The patient can be satisfactorily examined in the supine position. The lateral decubitus position offers, however, a better view on dorsal regions of lower lobes. A complete evaluation of both lungs requires a systematic protocol of examination. First, the operator should locate the diaphragm and the lungs. Lung consolidation or pleural effusion are found predominantly in dependant and dorsal lung regions and can be easily distinguished from liver or spleen once the diaphragm has been located. Using anterior and posterior-axillary lines as anatomical landmarks, each chest wall can be divided into six lung regions that should be systematically analyzed: upper and lower parts of the anterior, lateral and posterior chest wall. In a given region of interest, all adjacent intercostal spaces offer acoustic windows that allow the assessment of the lung surface by moving the probe transversally. Dorsal lung segments of upper lobes, located behind the scapula, are the only regions that cannot be explored by lung ultrasound. To provide an exhaustive assessment of lung aeration and pleural effusion, the ultrasound examination should cover both lungs, just as for auscultation. To be comprehensive, a chest ultrasound examination should take around 15 minutes, although with enough knowledge and skills, users can perform lung examination more quickly.
Normally, ultrasounds are not transmitted through anatomical structures filled with gas and the lung parenchyma is not visible beyond the pleura. The injured lung is characterized by a marked increase in tissue extending to lung periphery that produces ultrasound artifacts resulting from the abnormal gas/tissue interface. A number of recently published studies have demonstrated the ability of bedside lung ultrasound to accurately assess lung aeration in patients with acute lung injury.
When the loss of aeration is massive and results in lung consolidation, or when a pleural effusion is present, ultrasounds are transmitted to deep intra-thoracic structures. As a consequence, intramediastinal organs like the aortic arch can be visualized in the presence of consolidation of upper lobes . Several studies have clearly established the value of lung ultrasound for detecting and quantifying pleural effusion and lung consolidation. For physicians beginning their lung ultrasound training on critically ill patients on mechanical ventilation, the detection of pleural effusion and lung consolidation in dependant lung regions is the easiest part and the basic skill is generally acquired over a very short period of time .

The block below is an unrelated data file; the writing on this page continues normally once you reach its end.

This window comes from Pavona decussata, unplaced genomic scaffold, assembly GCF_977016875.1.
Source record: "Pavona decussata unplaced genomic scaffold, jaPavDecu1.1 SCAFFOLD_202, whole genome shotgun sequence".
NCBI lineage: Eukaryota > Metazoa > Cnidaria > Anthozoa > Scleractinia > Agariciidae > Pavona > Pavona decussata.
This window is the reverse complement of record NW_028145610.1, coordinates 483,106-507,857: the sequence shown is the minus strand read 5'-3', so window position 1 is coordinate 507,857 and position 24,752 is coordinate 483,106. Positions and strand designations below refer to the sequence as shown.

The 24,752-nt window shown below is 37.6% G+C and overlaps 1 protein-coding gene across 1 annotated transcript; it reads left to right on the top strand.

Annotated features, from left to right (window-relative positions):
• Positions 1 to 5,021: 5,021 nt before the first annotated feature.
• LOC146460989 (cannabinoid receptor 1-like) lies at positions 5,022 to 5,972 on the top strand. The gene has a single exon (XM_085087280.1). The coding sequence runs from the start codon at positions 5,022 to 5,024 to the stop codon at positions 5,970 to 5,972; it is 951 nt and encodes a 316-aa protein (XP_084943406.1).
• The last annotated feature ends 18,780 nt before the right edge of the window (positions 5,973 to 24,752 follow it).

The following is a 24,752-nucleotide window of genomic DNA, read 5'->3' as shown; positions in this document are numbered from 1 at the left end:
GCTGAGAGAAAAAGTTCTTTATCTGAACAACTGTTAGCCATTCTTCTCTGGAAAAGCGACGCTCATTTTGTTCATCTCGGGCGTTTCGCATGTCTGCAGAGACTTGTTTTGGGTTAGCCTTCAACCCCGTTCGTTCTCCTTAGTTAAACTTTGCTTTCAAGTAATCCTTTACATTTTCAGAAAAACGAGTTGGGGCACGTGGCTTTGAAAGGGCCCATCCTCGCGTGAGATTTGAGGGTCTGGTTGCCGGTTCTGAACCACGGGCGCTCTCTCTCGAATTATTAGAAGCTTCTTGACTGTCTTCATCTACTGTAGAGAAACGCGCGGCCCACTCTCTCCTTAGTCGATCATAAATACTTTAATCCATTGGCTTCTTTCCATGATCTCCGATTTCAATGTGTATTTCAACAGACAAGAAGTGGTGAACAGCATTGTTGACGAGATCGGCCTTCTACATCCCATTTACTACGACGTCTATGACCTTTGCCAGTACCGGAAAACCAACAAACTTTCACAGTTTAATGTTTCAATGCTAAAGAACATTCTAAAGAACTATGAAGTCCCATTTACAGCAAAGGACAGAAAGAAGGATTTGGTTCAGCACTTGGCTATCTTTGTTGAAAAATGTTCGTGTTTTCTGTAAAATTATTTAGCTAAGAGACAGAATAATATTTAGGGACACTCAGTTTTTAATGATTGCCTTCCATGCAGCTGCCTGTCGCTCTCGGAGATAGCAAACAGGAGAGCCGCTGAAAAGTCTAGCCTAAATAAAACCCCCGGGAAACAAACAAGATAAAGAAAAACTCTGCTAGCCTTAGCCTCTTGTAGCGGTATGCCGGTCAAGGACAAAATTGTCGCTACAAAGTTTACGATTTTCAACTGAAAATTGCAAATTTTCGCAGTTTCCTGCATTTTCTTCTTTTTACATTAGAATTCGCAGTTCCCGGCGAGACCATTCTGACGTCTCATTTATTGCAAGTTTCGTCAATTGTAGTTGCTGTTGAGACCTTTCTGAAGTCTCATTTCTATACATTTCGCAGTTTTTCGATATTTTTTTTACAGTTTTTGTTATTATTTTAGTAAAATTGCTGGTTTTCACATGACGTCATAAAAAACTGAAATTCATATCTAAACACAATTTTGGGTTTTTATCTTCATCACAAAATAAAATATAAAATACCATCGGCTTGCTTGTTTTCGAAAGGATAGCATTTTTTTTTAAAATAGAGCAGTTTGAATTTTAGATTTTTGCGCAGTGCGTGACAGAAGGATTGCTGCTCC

In the presence of injured lung characterized by an increased amount of lung tissue extending to lung periphery , vertical artifacts arising from the pleura and extending to the edge of the screen  are detected and called vertical 'B-lines' or 'comet tails'. They appear as shining vertical lines arising from the pleural line and reach the edge of the screen. The number of these vertical B-lines depends on the degree of lung aeration loss, and their intensity increases with inspiratory movements [2, 31]. As mentioned above, less than one or two vertical artifacts can be detected in dependant lung regions in normally aerated lungs .
Lung ultrasound has been recently shown to provide the possibility of assessing quantitatively the lung re-aeration resulting from antimicrobial therapy in 24 critically ill patients with ventilator-associated pneumonia . At the bedside, the whole lung was examined as described above, and each region of interest was attributed a score according to four stages of lung aeration before and after antimicrobial therapy: normal, interstitial syndrome (B lines 7 mm apart), alveolar-interstitial syndrome (B lines less than 3 mm apart) and alveolar consolidation. A tight correlation was found between pulmonary re-aeration measured by lung CT and the change in the 'ultrasound score'. Further studies are required to confirm whether lung ultrasound, using similar principles, provides the possibility of measuring alveolar recruitment resulting from positive end expiratory pressure (PEEP) or recruitment maneuver.
The lung ultrasound approach has been proposed for quantifying pleural effusion volume [45–48]. In the supine position, an interpleural distance at the lung base, defined as the distance between the lung and the posterior chest wall, ≥50 mm is highly predictive of a pleural effusion ≥500 ml [45, 48]. Measurement of the interpleural distance can be performed at either end-expiration or end-inspiration , with no difference between them, and seems less reliable when measured on the left side . All studies agree that ultrasound measurement of the interpleural space at the lung base is not accurate enough to quantify small (≤500 ml) and very large (≥1,000 ml) pleural effusions [45–47]. Recently, another ultrasound approach has been proposed for quantifying pleural effusion: by multiplying the height of the pleural effusion by its transversal area, measured half-way between upper and lower limits. An excellent correlation was found between the volume of pleural effusion assessed by CT of the whole lung and the ultrasound determination .